PC Action Ad Oct 13

Learn More About TMF's Behavioral Health Network

The TMF Quality Innovation Network Quality Improvement Organization's (QIN-QIO's) new Behavioral Health Network offers tools and training to help increase screening rates for Medicare beneficiaries receiving care at primary care practices. With depression screenings and annual behavioral assessments now routinely covered under the Affordable Care Act, primary care physicians will be paid adequately for these essential preventive services.

Network participants receive access to free resources and training to help increase screening rates for depression and alcohol use disorders. The network also aims to reduce the 30-day readmission rate and increase follow-up care for patients discharged from inpatient psychiatric facilities. 

The Behavioral Health Network is just one of three physician-focused programs recently established by TMF QIN-QIO to help you save time, improve patient care, and reduce costs associated with meeting certain Centers for Medicare & Medicaid Services' requirements. The other networks, which focus on immunizations and value-based improvements such as Medicare's Physician Quality Reporting System and value-based payment modifier program, help physicians benefit from — and not be penalized by — Medicare mandates.

For more information on participating in the behavioral health network, visit the TMF QIN-QIO website, or download and complete the network participation agreement

This Month in Texas Medicine

The December issue of Texas Medicine features a cover story on the proposed Aetna-Humana merger, which TMA and physicians across Texas say will result in less competition in the marketplace and higher health insurance premiums. In the issue, you'll also find information on the impact social media has had on marketing a physician practice, TMF Health Quality Institute resources that will better position doctors for the rapid transition to value-based payment, the need for an update to Texas law that would give physicians the power to hold dangerous patients for a finite length of time, and the move to virtual credit cards by some health plans and third-party vendors that process plan payments.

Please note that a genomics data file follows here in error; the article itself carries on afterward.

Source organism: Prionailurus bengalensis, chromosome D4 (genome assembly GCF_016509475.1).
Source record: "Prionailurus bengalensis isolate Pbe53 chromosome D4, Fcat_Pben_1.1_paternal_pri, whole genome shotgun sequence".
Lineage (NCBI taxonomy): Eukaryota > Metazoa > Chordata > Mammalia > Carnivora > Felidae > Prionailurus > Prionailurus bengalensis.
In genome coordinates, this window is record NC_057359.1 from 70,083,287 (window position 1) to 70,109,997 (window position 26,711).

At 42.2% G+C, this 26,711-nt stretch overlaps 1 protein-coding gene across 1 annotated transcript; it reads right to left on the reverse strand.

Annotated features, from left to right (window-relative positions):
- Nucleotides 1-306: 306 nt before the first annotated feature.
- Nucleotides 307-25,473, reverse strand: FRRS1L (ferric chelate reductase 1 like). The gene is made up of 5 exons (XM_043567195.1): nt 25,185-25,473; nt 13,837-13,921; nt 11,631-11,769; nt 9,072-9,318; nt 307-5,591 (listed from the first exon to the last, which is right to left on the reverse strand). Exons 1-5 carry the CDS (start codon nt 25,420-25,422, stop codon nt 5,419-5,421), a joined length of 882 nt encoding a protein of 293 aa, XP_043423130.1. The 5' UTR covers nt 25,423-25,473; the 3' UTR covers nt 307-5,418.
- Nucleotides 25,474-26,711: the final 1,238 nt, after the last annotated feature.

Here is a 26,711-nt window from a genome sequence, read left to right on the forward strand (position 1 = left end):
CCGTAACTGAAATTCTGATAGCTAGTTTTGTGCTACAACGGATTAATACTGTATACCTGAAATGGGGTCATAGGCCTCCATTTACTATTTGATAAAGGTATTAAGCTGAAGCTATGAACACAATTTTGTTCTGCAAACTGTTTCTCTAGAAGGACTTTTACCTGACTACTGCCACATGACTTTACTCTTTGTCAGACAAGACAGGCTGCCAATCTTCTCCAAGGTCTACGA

Click to launch the full edition in a new window.  

Texas Medicine RSS Feed

Don't want to wait for Texas Medicine to land in your mailbox? You can access it as an RSS feed, the same way you get the TMA Practice E-Tips RSS feed.

E-Tips RSS Feed

TMA Practice E-Tips, a valuable source of hands-on, use-it-now advice on coding, billing, payment, HIPAA compliance, office policies and procedures, and practice marketing, is available as an RSS feed on the TMA website. Once there, you can download an RSS reader, such as Feedreader, Sharpreader, Sage, or NetNewsWire Lite. You also can subscribe to the RSS feeds for TMA news releases and for Blogged Arteries, the feed for Action.

This Just In ...

Want the latest and hottest news from TMA in a hurry? Then log on to  Blogged Arteries.  

Deadlines for Doctors

TMA's Deadlines for Doctors alerts you and your staff to upcoming state and federal compliance timelines and offers information on key health policy issues that impact your practice.

Dec. 16, 2015 
Last Day to Appeal Errors in Your PQRS Feedback Report and QRUR  

Jan. 1, 2016
EHR Incentive Program's First Day of the 2016 Reporting Period

TMA Education Center

The TMA Education Center offers convenient, one-stop access to the continuing medical education Texas physicians need. TMA's practice management, cancer, and physician health courses are now easier than ever to find online.  

On-Demand Webinar

New Initiatives for Texas Medicaid Providers

CME

Texas Health Steps programs — Free CME! 
Use coupon code THSEDU for free registration. 

Podcasts

Electronic Medical Records Implementation: Successful Strategies from the Front Lines  

Overcoming Barriers to Medical Home Implementation  

Conferences and Events

2016 TMA Winter Conference
Jan. 29-30
Hyatt Regency Austin

About Action       

 Action, the TMA newsletter, is emailed twice a month to bring you timely news and information that affects your practice

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If you have any technical difficulties in reading or receiving this message, please notify our managing editor, Shari Henson. Please send any other comments or suggestions you may have about the newsletter to Crystal Zuzek, Action editor. 

Last Updated On

September 26, 2018